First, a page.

How collaborative was it to work with Alan and Edd to portray the generational gap, and did any of your real-life interactions with each other influence your performances?

I’ve learnt so much from Alan and Edd, they are both incredible actors and it has been amazing to rehearse and perform with them. The rehearsal period has been very collaborative, and we have had extensive conversations about each character with all cast and crew. There were small actual generational differences between ourselves and our varying cultures that began to arise throughout rehearsals, so we were definitely able to use them to our advantage in our performances.

The boundaries between generations are often not as defined as people make it: what are the qualities you most relate to from either generation? Do you relate to one more than the other?

I’m 23 (1998) so really relate to the Gen Z aspects to Quasim, but since I’m on the border of the two I can still largely relate to millennial references. Growing up in the early 2000s I was big fan of heroes like Britney, Justin T and Nelly Furtado. Of course, older stars like Prince and Bowie have been huge inspiration for me too.

It’s fantastic to see a narrative looking at Millennial-Gen Z relationships, especially given that the Internet often tries to pit these two generations against each other! How much do you buy into the tension between Millennials and Gen Z?

I don’t really buy into the tension to be honest. In my opinion there isn’t a huge difference between Gen Z’s and Millennials, especially for someone like me who was born just on the border of the two. Both generations use the same social medias and relate to similar pop culture. I think it’s just a bit of a surprise when Millennials find out they’re clubbing with people born in 2003!

Millennials and Gen Z together could be such a huge force for change: what is the biggest hurdle that stands in the way of people of either generation coming together?

I guess its differences in what is seen as activism. Younger generations turn to twitter whereas older generations turn to the streets to protest. Both are so essential to bringing exposure and influence, as we have especially seen recently. The overall aim for both generations are to get people who can instigate long lasting positive social and political change into positions of influence. Therefore, there must be more focus on getting younger generations to vote so that both older and younger people are represented, and change can start to happen.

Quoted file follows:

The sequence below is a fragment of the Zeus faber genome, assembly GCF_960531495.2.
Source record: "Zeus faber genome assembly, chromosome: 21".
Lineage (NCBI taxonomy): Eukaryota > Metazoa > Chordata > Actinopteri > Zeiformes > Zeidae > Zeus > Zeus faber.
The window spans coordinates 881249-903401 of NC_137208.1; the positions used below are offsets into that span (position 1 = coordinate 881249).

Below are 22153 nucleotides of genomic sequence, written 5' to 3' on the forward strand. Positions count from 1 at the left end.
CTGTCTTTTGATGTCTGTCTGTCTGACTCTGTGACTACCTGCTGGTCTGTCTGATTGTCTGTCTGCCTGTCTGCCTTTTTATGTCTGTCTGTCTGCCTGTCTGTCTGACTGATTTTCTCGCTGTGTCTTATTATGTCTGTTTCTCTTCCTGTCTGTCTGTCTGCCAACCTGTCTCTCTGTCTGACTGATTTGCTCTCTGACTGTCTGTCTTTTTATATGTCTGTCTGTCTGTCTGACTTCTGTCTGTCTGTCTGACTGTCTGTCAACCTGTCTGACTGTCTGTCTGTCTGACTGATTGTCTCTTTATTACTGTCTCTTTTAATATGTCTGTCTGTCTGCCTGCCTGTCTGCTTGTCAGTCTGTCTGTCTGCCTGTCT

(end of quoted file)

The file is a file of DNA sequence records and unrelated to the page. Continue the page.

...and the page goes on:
You and your co-stars also look at interracial dating. Is this part of the original script and if not, was this difference incorporated into your production run?

The show, especially the darker second half, sheds light on the subtleties of racism within relationships and society overall, which was already written into and specificised in the script. Throughout rehearsals, Edd and I had a lot of conversations about our Black and Brownness and how these relate to our characters which allowed Tom and Rikki to dig even deeper. I hope the show makes audiences think about how they view and speak about people of the global majority and hopefully will encourage much needed conversations that may be uncomfortable, but entirely necessary.  

What future projects do you have coming up next?

I write as well as act so have a couple exciting projects next year that I will developing which explores British South Asian culture and clubbing in Britain.

A Very Special Guest Star runs until the 12th December at the Omnibus Theatre. Jonny Khan can be found on Instagram and Twitter. Read our review of the show here.